After publishing yesterday’s post, “So Many Kids Are Just Like Me” I added a video of Emma writing those words and more. I hadn’t added it when I first wrote the post because Emma hadn’t given me permission yet and we were still trying to get the video uploaded, ran into problems with the picture being condensed and other issues. In any case, for those who want to view it now, you can. On a personal note, I’ll just add that this video makes me feel very squirmy because it does not capture the playfulness we usually have together, and I’m hyper aware of the anxiety I was feeling while we were taping… Also the video does seem to be taking longer than it should to load, at least it is on my computer, but Emma has said she’d like to tape more, so I’m hoping we will get better at uploading as we continue.
My friend Alex commented on yesterday’s post about the impact of watching Emma write, as opposed to reading about it. It was exactly for this reason that we decided it was important to post the video. There is nothing like seeing in real-time another person writing this way. No amount of words, no matter how well phrased can describe this process the way watching it in real-time does.
I will never forget that moment at the Autcom Conference in 2012 when I watched a boy, younger than Emma is now, write such insightful and profoundly wise comments that his mother then read out loud during a presentation. It was that moment when I thought to myself – maybe, just maybe my daughter has thoughts like this, and we just have to find a way for her to express them. It makes me cry with gratitude thinking about that moment not so very long ago. No one could have convinced me then that just a year and a half later we would be where we now find ourselves.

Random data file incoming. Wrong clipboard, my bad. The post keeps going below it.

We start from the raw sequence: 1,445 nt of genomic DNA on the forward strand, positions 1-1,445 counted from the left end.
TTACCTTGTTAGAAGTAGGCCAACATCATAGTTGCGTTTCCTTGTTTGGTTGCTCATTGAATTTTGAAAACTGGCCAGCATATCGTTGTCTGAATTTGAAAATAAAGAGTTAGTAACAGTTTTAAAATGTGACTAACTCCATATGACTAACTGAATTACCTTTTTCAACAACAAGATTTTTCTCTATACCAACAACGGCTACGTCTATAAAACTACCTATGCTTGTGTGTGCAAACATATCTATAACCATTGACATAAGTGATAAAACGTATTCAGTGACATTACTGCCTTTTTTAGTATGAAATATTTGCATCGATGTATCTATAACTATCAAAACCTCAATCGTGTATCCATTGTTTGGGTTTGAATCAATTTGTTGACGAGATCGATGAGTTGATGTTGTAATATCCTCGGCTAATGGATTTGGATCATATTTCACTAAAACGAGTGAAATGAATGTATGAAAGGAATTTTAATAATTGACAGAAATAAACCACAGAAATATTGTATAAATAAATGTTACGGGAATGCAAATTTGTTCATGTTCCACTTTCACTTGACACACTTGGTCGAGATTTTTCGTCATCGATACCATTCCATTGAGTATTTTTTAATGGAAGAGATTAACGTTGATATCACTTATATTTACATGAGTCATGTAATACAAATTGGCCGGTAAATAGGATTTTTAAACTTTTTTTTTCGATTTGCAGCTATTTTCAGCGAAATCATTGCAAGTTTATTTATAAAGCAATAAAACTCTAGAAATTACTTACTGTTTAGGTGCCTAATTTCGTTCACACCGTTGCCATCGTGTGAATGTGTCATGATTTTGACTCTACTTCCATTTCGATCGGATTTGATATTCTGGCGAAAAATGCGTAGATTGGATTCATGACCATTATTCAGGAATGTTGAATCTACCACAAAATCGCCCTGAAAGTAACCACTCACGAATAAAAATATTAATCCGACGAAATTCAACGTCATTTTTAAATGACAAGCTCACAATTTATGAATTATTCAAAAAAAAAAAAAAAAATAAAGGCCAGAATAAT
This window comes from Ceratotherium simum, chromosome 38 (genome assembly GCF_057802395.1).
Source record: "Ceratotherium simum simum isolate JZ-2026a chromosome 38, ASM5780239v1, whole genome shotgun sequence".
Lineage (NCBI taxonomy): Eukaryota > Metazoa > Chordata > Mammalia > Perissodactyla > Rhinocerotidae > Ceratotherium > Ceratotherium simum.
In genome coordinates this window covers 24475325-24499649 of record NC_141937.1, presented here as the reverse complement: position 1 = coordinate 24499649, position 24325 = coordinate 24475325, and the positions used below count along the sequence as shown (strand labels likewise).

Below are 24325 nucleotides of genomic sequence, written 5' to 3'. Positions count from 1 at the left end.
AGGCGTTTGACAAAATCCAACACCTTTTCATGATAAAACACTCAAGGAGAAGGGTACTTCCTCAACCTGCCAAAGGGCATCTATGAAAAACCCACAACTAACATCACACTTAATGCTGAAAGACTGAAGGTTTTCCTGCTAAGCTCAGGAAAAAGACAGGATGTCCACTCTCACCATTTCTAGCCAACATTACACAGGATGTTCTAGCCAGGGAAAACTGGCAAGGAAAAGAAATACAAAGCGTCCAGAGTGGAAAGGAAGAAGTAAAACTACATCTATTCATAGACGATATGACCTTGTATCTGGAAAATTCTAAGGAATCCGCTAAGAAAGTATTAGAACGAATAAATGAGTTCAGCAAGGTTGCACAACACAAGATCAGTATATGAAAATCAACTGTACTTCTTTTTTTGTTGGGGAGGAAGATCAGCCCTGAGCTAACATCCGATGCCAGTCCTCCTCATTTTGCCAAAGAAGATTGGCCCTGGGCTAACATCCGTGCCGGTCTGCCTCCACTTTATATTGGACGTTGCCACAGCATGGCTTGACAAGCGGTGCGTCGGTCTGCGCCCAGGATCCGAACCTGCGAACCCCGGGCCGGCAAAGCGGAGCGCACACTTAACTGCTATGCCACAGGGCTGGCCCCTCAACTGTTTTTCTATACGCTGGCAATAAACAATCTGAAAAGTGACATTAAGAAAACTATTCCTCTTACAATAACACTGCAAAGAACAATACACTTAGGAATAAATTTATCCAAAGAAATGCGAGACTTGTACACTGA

It is inevitable that there will be people who say things like, “well it takes too long” and “how can this work in a class room?” But as a parent who has wanted nothing more than to know what my daughter was thinking, who believed despite what the majority of people believed and were telling us that maybe, just maybe they were wrong, watching Emma write is when time stands still. The excitement I feel when she begins to point to a letter is like nothing I’ve ever experienced. Each letter she points to is a tiny gift wrapped in beautiful paper, as the paper peels back to uncover the word inside the world and everything in it stops. It is a sensation like none other.
To my daughter, who works so very hard to accommodate my need to hear her experience of the world put into words, I thank you. Every single time you do, even though you feel it’s tedious, I thank you. Gratitude does not come anywhere near my feelings. There are no words for this. And I know this is a tiny glimpse into what you, Emma, feel every time you are asked to put into words your thoughts. Words can’t come close… finally I understand…
“Watching Emma (write) is when time stands still. The excitement I feel when she begins to point to a letter is like nothing I’ve ever experienced. Each letter she points to is a tiny gift wrapped in beautiful paper, as the paper peels back to uncover the word inside the world and everything in it stops. It is a sensation like none other.”
Wow! How beautifully phrased this is Ariane. I feel exactly the same way every time I watch her write. Every letter of every word is a wonderful gift. As she is a gift. As you are a gift.
The last two paragraphs had me sobbing. You’re such a beautiful person, Ariane. And, Emma is just inspiring beyond measure. I often look at what you and Emma are doing and think the same thoughts you thought of while witnessing that young man and his mother at Autcom. I often wonder what it is that my Mia has to tell the world. Someday, thanks to Emma, I’m sure Mia will get there. Your families courage is (honestly) my families inspiration. Emma needs to know, if she already doesnt, that at her young age she has already helped more people than most!
Lovely. Thanks for sharing.
This is lovely, and wonderful for all of you.